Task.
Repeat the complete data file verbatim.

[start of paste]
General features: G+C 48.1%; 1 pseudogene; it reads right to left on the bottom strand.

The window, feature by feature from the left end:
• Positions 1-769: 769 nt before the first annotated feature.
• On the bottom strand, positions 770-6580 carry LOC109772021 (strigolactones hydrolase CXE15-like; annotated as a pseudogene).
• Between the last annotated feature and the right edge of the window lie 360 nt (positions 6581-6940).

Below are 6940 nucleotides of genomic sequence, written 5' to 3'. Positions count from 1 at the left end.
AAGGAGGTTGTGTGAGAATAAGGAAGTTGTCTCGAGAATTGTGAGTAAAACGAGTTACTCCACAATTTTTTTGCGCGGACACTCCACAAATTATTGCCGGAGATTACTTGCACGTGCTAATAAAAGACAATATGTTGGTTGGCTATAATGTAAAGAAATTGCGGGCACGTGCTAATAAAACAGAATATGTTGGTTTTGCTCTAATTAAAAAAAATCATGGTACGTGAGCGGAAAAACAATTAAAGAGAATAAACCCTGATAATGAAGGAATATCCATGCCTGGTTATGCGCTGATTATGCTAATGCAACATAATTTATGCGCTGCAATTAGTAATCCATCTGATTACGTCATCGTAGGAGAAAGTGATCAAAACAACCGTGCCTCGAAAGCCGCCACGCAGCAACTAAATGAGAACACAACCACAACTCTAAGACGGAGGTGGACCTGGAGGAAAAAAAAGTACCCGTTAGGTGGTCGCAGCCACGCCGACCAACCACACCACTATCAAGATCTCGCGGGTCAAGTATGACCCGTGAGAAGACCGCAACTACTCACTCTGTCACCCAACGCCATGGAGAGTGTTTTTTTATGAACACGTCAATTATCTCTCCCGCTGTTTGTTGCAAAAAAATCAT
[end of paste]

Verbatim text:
General features: G+C 48.1%; 1 pseudogene; it reads right to left on the bottom strand.

The window, feature by feature from the left end:
• Positions 1-769: 769 nt before the first annotated feature.
• On the bottom strand, positions 770-6580 carry LOC109772021 (strigolactones hydrolase CXE15-like; annotated as a pseudogene).
• Between the last annotated feature and the right edge of the window lie 360 nt (positions 6581-6940).

Below are 6940 nucleotides of genomic sequence, written 5' to 3'. Positions count from 1 at the left end.
AAGGAGGTTGTGTGAGAATAAGGAAGTTGTCTCGAGAATTGTGAGTAAAACGAGTTACTCCACAATTTTTTTGCGCGGACACTCCACAAATTATTGCCGGAGATTACTTGCACGTGCTAATAAAAGACAATATGTTGGTTGGCTATAATGTAAAGAAATTGCGGGCACGTGCTAATAAAACAGAATATGTTGGTTTTGCTCTAATTAAAAAAAATCATGGTACGTGAGCGGAAAAACAATTAAAGAGAATAAACCCTGATAATGAAGGAATATCCATGCCTGGTTATGCGCTGATTATGCTAATGCAACATAATTTATGCGCTGCAATTAGTAATCCATCTGATTACGTCATCGTAGGAGAAAGTGATCAAAACAACCGTGCCTCGAAAGCCGCCACGCAGCAACTAAATGAGAACACAACCACAACTCTAAGACGGAGGTGGACCTGGAGGAAAAAAAAGTACCCGTTAGGTGGTCGCAGCCACGCCGACCAACCACACCACTATCAAGATCTCGCGGGTCAAGTATGACCCGTGAGAAGACCGCAACTACTCACTCTGTCACCCAACGCCATGGAGAGTGTTTTTTTATGAACACGTCAATTATCTCTCCCGCTGTTTGTTGCAAAAAAATCAT